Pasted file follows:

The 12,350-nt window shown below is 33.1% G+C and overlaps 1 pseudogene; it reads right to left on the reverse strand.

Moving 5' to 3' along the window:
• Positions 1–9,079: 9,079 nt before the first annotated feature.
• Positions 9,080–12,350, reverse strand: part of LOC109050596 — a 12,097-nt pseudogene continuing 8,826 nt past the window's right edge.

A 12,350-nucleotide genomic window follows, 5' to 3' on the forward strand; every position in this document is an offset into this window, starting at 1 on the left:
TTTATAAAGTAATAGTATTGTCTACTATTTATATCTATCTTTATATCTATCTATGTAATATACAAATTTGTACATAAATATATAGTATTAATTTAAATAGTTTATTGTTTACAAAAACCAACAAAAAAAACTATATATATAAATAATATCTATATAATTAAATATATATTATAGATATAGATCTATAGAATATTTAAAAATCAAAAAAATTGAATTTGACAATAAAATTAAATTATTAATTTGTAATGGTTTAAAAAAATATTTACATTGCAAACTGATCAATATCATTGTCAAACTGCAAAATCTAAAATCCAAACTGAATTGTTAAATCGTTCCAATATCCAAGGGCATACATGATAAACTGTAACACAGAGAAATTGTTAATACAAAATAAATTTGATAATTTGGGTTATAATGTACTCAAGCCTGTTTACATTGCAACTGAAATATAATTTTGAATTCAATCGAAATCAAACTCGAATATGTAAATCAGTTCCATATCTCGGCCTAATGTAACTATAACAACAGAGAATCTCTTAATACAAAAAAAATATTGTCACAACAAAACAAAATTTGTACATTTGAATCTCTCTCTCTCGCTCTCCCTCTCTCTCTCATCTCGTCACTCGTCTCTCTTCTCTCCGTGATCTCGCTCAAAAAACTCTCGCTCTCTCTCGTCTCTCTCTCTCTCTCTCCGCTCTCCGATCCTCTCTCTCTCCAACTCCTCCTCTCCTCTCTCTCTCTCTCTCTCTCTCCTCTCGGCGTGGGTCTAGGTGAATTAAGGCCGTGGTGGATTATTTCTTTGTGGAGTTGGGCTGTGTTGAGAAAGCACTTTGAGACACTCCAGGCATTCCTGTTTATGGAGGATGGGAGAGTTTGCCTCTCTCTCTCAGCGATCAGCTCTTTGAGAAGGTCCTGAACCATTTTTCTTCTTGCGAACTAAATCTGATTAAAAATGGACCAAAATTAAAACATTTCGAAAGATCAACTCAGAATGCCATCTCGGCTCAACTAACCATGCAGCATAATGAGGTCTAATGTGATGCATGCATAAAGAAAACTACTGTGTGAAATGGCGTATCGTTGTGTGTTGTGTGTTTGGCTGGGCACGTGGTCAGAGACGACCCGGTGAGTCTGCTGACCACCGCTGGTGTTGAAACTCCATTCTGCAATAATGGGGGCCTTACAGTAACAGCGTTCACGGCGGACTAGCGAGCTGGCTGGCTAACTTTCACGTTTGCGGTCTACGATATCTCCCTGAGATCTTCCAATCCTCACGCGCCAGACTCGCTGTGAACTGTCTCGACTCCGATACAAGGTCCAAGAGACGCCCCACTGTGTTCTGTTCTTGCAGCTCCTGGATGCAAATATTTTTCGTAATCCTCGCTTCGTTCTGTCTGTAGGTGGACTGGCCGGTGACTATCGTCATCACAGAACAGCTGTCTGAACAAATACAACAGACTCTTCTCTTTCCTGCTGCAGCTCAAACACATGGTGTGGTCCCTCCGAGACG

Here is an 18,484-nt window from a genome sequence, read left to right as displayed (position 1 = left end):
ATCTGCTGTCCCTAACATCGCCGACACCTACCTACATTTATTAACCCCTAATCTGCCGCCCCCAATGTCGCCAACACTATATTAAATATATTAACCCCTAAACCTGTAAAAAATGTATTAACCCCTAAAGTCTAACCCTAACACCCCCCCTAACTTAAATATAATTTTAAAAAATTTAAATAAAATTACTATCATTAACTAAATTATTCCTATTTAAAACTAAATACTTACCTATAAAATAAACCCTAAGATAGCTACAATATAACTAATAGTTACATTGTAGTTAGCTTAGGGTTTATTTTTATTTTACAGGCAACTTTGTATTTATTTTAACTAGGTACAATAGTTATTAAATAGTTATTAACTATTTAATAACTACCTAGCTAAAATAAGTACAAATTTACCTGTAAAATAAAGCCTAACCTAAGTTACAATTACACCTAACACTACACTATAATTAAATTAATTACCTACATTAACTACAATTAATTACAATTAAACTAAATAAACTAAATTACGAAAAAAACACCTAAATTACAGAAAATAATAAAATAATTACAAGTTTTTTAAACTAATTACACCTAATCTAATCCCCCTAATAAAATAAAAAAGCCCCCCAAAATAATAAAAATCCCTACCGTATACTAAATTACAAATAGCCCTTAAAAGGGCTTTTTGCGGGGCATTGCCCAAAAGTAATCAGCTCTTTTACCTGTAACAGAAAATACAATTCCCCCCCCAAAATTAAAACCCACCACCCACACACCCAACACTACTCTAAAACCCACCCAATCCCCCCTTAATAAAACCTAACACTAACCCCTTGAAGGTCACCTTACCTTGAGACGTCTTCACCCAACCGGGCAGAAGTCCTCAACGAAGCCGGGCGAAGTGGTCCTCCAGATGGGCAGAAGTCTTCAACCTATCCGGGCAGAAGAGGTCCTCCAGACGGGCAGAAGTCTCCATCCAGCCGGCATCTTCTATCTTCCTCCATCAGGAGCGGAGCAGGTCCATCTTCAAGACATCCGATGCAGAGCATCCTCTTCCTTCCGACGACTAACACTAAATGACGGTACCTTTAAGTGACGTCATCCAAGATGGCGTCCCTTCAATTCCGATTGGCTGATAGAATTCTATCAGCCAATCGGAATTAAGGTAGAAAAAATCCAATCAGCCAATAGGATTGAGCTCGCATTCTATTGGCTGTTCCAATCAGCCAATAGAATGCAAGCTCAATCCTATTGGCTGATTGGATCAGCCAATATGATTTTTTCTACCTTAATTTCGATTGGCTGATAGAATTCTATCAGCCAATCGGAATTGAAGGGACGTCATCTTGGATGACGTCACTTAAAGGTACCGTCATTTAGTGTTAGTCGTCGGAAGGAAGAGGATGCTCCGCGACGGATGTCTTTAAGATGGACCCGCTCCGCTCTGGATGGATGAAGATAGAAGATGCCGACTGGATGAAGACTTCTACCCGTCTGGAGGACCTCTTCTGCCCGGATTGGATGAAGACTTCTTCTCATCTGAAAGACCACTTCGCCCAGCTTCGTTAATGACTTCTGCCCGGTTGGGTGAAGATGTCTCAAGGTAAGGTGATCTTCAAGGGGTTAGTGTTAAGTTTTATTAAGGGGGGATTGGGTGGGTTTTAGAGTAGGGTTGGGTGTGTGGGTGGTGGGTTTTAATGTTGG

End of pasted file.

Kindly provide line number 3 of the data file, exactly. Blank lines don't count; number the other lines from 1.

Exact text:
• Positions 1–9,079: 9,079 nt before the first annotated feature.